Development schemes are common throughout the third world. Many fail, but the reasons for failure or success are only too often not adequately studied. In this monograph two schemes started in Basutoland - now Lesotho - are intensively analysed and compared: the first, which was abandoned in 1961, primarily by means of documentary material; the second, which was and still is successful in at least part of the area, mainly through observation and field research. The analysis reveals the factors making for success or failure, particularly in the fields of politics, economics, and communication. The relevance of the study extends beyond Lesotho and even Africa, the analysis dealing with problems common to introduced social change and development in any part of the world.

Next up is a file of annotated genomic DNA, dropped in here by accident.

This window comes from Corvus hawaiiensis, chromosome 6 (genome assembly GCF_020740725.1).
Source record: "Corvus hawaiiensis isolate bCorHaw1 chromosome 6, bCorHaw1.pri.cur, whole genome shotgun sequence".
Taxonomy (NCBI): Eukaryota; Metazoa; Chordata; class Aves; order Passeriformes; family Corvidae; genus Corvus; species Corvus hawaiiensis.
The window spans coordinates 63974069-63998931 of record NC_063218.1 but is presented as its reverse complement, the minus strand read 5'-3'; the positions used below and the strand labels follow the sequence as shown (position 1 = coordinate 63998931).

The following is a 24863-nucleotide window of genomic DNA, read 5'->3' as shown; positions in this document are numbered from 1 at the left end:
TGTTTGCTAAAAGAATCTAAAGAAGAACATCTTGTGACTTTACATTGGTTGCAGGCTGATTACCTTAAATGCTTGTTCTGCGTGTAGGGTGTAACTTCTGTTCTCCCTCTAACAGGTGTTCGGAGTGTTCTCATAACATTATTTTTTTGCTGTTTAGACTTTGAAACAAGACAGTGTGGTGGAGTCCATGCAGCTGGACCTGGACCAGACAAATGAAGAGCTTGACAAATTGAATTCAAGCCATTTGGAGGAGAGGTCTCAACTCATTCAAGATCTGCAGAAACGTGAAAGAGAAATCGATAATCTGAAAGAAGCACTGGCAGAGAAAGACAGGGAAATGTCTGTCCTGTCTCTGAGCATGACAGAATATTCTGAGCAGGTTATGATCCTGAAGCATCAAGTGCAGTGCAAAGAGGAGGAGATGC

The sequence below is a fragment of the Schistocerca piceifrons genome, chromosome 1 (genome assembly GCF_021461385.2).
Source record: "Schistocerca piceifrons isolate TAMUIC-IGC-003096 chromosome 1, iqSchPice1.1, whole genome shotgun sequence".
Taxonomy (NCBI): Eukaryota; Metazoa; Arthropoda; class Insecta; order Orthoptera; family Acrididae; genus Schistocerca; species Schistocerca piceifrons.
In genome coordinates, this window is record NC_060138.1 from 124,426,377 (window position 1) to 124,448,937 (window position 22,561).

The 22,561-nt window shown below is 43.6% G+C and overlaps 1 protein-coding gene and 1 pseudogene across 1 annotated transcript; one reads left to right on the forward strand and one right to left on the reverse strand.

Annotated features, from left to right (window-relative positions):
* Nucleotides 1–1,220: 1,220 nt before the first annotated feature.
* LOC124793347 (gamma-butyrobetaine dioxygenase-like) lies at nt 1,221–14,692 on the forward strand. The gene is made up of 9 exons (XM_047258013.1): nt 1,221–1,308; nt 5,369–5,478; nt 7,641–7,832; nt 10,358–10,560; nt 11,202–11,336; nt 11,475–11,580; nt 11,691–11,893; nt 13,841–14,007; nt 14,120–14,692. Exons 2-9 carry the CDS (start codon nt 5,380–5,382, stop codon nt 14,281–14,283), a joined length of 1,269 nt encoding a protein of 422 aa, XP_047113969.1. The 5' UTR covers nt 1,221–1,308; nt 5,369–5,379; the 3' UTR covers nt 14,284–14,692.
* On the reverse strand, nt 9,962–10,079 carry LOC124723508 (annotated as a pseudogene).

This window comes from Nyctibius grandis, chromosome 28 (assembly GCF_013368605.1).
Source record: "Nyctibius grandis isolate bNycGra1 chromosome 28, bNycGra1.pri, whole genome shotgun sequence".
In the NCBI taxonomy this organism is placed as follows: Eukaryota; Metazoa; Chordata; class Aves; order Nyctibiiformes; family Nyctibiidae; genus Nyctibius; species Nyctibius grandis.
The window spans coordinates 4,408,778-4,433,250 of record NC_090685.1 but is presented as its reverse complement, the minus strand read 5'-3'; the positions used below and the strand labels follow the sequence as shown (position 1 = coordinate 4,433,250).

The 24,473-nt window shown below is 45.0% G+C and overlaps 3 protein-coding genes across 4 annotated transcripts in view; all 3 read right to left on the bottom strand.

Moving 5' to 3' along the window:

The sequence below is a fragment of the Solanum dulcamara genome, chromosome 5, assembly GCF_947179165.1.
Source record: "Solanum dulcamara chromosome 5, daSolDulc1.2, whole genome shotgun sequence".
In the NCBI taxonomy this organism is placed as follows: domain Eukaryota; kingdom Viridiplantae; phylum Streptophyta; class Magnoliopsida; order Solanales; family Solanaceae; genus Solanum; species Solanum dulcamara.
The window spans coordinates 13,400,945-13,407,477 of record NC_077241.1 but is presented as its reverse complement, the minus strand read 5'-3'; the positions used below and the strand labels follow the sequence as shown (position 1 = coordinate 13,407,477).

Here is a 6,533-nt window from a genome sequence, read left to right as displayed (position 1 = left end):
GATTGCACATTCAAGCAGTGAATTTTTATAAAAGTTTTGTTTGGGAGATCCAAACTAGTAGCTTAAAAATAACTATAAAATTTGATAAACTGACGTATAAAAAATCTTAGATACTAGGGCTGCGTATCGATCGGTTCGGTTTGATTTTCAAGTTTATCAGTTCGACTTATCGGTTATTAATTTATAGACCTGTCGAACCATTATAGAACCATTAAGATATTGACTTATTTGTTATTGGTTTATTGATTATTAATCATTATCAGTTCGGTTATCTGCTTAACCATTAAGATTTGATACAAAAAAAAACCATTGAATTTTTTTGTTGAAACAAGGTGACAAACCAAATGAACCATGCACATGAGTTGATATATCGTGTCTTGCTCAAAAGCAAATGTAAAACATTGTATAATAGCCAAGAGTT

Table of Contents
INTRODUCTION I Problem, I; Basutoland, 4 POLITICAL STRUCTURE 9 Prologue, 9; Colonial Administration, II; Chieftainship, 15; Representative Government, 26; the Political Structure seen from the Village, 32 VILLAGE ECONOMY 39 Setting and People, 39; Time, Tasks and Production, 46; Consumption, Money and Possessions, 61 TAUNG RECLAMATION SCHEME 1956-61 76 Soil Conservation, 76; Taung, 79; BaTaung, 80; Initiative for the Scheme, 81; Plans and Assumptions, 81; Action and Reaction, 83 Factors of Failure: A. Machinery of the Scheme, 83; Politics, 94; C. Specific Objections of the People, 103 'FARMECH' MECHANIZATION SCHEME (from 1961) 115 Background to mechanized farming in Basutoland, 115; Mafeteng, 117; Basuto ba Mafeteng, 117; Initiative for the Scheme, 118; Plans and Assumptions, 119; Action and :action, 121 Factors of Failure: A. Machinery of the Scheme, 123; B. Politics, 13 I; C. Specific Objections of the People, 135 Beginnings of Success: A. Administration, 141; Management, 143; C. Prognosis, 151 IMPLICATIONS 153 APPENDIX: ADMINISTRATION OF COLONIAL FUNDS 165 L1ST OF WORKS CITED 171 INDEX 173
Dr Wallman is Associate Professor of Anthropology in the University of Toronto.